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BY TIM ABRAM toabram@go.olemiss.edu De jure segregation (segregation by law) was officially abolished with the passage of the landmark Civil Rights Act of 1964, but de facto segregation (segregation by choice) still exists in pockets of our society. For example, Dr. Martin Luther King Jr. once said, “It...

BY JON HAYWOOD jontarius@gmail.com I had no idea what I was getting myself into four years ago when I joined the Ole Miss family. I first heard about Ole Miss when I was 12 years old. I came here for an engineering competition during the spring. As with anyone who witnesses Ole Miss in the springtime, I absolutely felt love for the campus. So, I promised myself that I...

BY BRITTANY SHARKEY brittsharkey@gmail.com That which we would call an enemy combatant or a criminal is just as dangerous. After Boston Marathon bombing suspect Dzhokhar Tsarnaev was captured alive, speculation from armchair criminologists abounded. Would Tsarnaev be tried in a criminal court or would he be classified as an enemy combatant? Many prominent politicians called...

BY TRENTON WINFORD tgwinford@bellsouth.net Recently my class took a tour of the National Center for Physical Acoustics, which is right here on the campus of The University of Mississippi. Prior to this tour, I did not know that the center existed, much less what projects and research were conducted there. I didn’t feel too bad, though, since the employee giving us the...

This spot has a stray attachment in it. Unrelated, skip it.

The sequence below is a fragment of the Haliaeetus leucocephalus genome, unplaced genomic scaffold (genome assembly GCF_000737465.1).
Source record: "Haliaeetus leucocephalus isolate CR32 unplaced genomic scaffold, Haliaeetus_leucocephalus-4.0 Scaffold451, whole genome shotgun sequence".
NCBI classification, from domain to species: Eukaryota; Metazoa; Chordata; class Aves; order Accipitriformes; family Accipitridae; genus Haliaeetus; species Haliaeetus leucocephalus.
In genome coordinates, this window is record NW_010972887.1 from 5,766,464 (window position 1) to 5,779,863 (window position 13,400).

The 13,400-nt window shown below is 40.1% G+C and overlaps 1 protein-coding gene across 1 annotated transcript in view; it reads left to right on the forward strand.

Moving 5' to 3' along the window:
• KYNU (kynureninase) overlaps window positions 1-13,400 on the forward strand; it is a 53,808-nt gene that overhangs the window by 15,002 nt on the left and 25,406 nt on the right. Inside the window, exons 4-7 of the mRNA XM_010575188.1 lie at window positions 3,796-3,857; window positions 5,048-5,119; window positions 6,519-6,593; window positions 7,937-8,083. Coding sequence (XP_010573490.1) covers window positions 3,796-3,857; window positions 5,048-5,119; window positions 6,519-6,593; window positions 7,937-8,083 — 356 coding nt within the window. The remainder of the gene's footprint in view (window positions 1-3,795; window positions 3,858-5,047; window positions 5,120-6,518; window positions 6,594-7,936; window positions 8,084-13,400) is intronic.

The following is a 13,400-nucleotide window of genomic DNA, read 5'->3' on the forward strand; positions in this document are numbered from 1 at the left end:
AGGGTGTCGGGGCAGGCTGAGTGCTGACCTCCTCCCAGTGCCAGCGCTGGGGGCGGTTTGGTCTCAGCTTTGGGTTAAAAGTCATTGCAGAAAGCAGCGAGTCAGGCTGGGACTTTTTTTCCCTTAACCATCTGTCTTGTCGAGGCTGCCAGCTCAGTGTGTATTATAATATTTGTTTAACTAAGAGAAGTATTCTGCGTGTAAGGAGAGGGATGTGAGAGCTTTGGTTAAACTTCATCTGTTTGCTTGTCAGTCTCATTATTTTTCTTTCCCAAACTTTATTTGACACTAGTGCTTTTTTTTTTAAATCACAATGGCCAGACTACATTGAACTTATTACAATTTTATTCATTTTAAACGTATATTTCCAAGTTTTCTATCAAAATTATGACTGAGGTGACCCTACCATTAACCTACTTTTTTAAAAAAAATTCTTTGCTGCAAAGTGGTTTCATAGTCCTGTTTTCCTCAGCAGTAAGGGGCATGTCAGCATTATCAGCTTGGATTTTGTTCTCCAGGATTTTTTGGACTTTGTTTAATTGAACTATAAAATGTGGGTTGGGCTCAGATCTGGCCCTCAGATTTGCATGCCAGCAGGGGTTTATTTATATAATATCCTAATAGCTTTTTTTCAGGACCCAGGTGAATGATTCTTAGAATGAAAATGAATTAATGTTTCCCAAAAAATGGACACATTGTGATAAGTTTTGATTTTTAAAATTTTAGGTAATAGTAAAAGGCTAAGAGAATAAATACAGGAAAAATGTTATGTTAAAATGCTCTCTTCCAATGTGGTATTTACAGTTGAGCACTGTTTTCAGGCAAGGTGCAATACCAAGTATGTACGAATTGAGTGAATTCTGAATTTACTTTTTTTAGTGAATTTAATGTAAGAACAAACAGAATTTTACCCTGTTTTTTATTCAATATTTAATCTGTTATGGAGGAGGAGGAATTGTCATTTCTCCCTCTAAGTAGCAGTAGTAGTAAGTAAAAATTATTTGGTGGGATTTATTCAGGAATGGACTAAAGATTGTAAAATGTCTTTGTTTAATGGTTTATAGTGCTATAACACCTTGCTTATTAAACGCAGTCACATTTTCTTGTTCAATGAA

BY ANNA RUSH akrush1@gmail.com Facebook has a new commercial that absolutely enrages me. It shows a girl around college age at a family dinner. One of the ladies at the table, arguably the crazy, unmarried aunt who smells like cats and gives the worst Christmas presents, begins to tell a story. The story is painfully boring, but the girl has a method of escape: Facebook...

BY WANFEI WU wwu@go.olemiss.edu Two weeks countdown to graduation. I did a self-critique of my messy life this semester, and it made me realize just how lazy and idle I am. In China, our education system is different from the one in the United States. We have a tough elimination system before we enter into college. Pressure came from parents, teachers, society and even...

BY LEXI THOMAN alexandria.thoman@gmail.com Each generation has an event that that defines them, characterizes their identity and shapes how their view of the world. For the Greatest Generation, it was World War II. For their “Baby Boomer” children after them, it was the Vietnam War and the social and cultural revolutions of the 1960s. For my parents in the 1980s, the...

BY E.M. TRAN emtran3@gmail.com   A recent poll shows a hike in former President George W. Bush’s approval ratings, which were almost rock bottom at 33 percent when he left Washington, and 25 percent (which he hit three times) at their overall lowest while he was in office. The survey indicates a rise to 47 percent. This upsurge in nostalgia for George W.’s decidedly...

BY ALEXANDRA WILLIAMSON aewillia@go.olemiss.edu   We refuse to be terrorized. People said it after 9/11; if you trade the government your liberty for the promise of safety, you’re letting the terrorists win. And the same can be said now. After the attack on the World Trade Center, we gave up any semblance of privacy for the Patriot Act and the Transportation Security...

BY TIM ABRAM toabram@go.olemiss.edu   In 1903, W.E.B. DuBois coined the phrase “double consciousness” in his book “The Souls of Black Folk.” DuBois defined double consciousness as “(a feeling of) two-ness—an American, a Negro; two souls, two thoughts, two unreconciled strivings … two warring ideas in one dark body whose dogged strength alone keeps it...